Technology has changed every aspect of our lives – whether for the better or not depends on who you ask. In terms of divorce, one area of technology we have talked about on this blog is social media and the many pitfalls it has with regard to evidence of behavior of statements that could impact child custody or establish marital misconduct.
As this recent article from NPR indicates, another area of technology is creating headaches for family courts – the ability to digitally spy on your spouse prior to or during a divorce.
We imagine many of you do not realize how much of your stuff has the potential to give away your location. Because of the wide use and distribution of GPS signals that pinpoint your exact location at a given time, anyone who can track this data can also recreate a diary of where you went on a given day. If you are trying to catch your spouse in a lie – having an affair, not taking a child to an appointment – these can be valuable tools.
How does it work?
Generally, either a device has a built-in app for location, like the Find My Phone app or the Find My Friends feature in Snapchat, or one uses spy software to track a device (this latter practice can require putting an actual GPS signal on a device). Depending upon the software, you can have your spouse monitored constantly and record all of the places he or she goes. It also could filter through Google Echo and other home devices that connect multiple electronics through a single main unit that has a signal one could read with a computer. At a minimum, given the technology, you can watch your spouse’s movements in real time (not a healthy way to live).
Is this legal?
It depends. Hacking another person’s computer clearly violates the law; hacking a computer you own generally does not. Recording someone without their permission may violate the wiretap laws of your state if your state requires two party consent – but there may be exceptions based on ownership of the devices. So, as an example, if A owns the two phones used by spouses A and B, A has the legal right to put tracking software or even spyware on the device. It remains unclear from a criminal law perspective if every use of this spyware would be legal (we can certainly think of situations where it would violate another law, for example, videotaping your spouse in the nude).
Part of the problem with the technology temptation is its ease of use. A owns the phone, checks in on where B is, finds something suspicious. Generally, since a private detective could follow B and accomplish the same without violating the law, courts would say no legal violation. But when privacy invasion gets more extreme than mere location but veers into personal space and recording these spaces (say hacking a webcam you own), that pushes into what appears to be illegal behavior (it would seem to qualify as stalking at a minimum).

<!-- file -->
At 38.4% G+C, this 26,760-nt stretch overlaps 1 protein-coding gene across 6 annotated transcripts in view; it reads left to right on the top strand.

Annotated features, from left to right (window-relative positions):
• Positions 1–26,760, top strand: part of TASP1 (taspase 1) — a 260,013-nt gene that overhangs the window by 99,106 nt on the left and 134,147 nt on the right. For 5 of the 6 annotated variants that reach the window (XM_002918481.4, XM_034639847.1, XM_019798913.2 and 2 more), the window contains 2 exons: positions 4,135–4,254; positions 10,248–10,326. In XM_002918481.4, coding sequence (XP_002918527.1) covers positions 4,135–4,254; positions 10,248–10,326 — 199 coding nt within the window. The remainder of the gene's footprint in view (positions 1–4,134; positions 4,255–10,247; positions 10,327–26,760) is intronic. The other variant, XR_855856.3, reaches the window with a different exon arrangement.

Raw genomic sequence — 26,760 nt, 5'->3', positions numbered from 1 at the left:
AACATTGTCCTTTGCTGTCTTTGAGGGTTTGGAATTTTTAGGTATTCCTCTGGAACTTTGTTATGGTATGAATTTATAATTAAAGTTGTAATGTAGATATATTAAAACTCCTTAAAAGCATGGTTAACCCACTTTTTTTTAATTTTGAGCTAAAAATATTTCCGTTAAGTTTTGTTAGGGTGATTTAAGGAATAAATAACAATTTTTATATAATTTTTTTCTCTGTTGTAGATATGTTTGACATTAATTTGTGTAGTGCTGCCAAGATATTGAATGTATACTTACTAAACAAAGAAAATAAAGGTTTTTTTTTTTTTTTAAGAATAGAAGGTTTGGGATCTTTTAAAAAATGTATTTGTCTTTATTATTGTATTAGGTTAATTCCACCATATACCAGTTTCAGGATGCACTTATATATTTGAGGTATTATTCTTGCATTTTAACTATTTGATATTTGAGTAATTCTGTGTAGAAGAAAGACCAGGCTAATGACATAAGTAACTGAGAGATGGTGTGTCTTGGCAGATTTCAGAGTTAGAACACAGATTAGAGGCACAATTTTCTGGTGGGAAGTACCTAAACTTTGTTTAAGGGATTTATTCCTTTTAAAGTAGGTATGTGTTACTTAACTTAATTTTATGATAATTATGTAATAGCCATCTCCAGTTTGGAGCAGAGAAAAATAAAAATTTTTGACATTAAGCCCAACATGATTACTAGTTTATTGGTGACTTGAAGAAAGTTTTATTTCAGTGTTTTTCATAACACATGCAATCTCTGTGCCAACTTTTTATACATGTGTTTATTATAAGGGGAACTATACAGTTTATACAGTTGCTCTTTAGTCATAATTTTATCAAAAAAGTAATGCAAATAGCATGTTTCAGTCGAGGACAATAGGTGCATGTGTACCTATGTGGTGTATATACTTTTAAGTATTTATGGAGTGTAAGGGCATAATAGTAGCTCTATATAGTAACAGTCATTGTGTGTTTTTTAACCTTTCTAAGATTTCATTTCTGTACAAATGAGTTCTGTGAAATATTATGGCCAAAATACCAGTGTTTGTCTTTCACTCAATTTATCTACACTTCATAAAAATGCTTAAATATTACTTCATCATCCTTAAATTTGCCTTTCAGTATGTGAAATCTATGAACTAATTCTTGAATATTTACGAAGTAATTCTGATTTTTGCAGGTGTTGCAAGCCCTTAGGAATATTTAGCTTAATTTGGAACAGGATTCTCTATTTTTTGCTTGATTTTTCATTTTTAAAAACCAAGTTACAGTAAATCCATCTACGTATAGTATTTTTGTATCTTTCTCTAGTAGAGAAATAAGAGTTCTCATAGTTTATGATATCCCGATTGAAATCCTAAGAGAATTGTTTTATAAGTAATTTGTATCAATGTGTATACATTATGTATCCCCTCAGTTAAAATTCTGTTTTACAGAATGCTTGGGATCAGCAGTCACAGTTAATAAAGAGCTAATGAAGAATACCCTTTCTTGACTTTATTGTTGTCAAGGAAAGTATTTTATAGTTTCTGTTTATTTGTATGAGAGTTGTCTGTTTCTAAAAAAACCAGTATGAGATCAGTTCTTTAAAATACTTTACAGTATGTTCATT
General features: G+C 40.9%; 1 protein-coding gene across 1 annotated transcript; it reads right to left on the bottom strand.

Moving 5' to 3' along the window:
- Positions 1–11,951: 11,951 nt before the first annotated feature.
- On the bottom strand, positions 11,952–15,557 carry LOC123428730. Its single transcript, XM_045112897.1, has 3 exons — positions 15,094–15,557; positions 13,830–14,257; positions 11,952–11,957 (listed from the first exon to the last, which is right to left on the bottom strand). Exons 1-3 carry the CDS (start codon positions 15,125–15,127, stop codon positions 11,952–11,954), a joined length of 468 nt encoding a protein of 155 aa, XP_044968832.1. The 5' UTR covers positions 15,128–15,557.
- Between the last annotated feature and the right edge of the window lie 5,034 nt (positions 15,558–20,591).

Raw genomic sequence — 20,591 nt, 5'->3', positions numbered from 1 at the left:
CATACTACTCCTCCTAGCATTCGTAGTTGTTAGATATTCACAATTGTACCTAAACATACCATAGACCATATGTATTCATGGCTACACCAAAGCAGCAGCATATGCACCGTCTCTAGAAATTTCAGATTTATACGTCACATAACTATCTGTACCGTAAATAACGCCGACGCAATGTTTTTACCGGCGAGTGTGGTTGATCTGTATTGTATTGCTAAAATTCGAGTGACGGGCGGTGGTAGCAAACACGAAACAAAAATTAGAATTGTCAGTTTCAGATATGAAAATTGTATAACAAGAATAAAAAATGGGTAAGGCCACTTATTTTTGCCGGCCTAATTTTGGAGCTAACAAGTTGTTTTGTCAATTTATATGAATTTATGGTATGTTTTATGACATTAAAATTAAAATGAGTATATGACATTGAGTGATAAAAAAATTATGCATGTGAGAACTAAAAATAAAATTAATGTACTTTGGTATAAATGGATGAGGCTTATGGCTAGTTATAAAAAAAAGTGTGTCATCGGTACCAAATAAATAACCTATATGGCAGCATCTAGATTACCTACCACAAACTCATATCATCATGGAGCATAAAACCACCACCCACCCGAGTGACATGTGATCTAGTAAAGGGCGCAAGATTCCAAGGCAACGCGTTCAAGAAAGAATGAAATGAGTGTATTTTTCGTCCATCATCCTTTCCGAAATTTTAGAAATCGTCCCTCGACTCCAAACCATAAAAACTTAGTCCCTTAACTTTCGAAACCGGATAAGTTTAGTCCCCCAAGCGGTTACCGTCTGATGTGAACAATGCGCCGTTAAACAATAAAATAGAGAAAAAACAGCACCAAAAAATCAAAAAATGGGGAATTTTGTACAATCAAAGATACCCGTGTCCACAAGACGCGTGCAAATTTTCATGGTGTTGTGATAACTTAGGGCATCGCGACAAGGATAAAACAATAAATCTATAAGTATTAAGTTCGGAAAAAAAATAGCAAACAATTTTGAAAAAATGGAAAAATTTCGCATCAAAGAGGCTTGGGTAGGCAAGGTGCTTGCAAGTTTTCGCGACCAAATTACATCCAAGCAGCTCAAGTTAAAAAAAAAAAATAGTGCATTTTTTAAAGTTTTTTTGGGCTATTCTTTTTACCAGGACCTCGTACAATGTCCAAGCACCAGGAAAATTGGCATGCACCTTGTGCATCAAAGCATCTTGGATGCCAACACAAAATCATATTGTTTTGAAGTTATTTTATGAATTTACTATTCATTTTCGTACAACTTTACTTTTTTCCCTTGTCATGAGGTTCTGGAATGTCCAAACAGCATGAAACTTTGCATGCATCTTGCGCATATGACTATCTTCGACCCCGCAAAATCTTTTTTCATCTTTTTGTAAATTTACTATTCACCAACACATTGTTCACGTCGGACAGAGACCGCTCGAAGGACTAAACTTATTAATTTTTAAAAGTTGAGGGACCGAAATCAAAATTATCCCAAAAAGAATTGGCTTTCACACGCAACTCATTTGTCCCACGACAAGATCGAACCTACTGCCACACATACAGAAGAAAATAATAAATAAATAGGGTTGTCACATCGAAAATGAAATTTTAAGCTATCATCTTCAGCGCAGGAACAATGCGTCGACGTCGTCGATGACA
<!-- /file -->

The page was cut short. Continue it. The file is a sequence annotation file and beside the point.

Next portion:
So what starts out as a legal move becomes a slippery slope into committing a crime. So ask yourself – is it worth it? What evidence do you gain – a picture of an affair? A video? That will probably not make or break your divorce, and it could land you in jail. Further, it leads to obsessive behavior, which can cause one to lose touch with reality and become paranoid.
Also, we have no idea if judges will allow this evidence. Tracking your own property will be allowed, and data on a computer you jointly own could be too. But move past that into murky waters and you probably will see a judge have no interest – other than to think the spying spouse is too creepy. And if you are looking to get custody of your child, stalking your estranged spouse is not a good look before the judge.
In the end, most family lawyers will advise clients not to engage in this type of behavior – not only because of the risk of criminal liability, but also the more practical point that in your typical divorce the evidence will not have a bearing on the outcome of the case. In fact, if it will have a bearing it will be negative – because it makes the spying spouse look bad.
We anticipate in the next few years more legislatures will fix these privacy issues by passing laws that forbid this type of spying. Indeed, the Supreme Court will tell us soon if the GPS signal is a privacy interest under the Fourth Amendment in a case that could have real implications for the spying spouse scenarios (if one has a protected privacy interest, one can sue for violating that interest).
Simple advice: do not do it.
If you have questions about digital spying and divorce, contact us – we can help.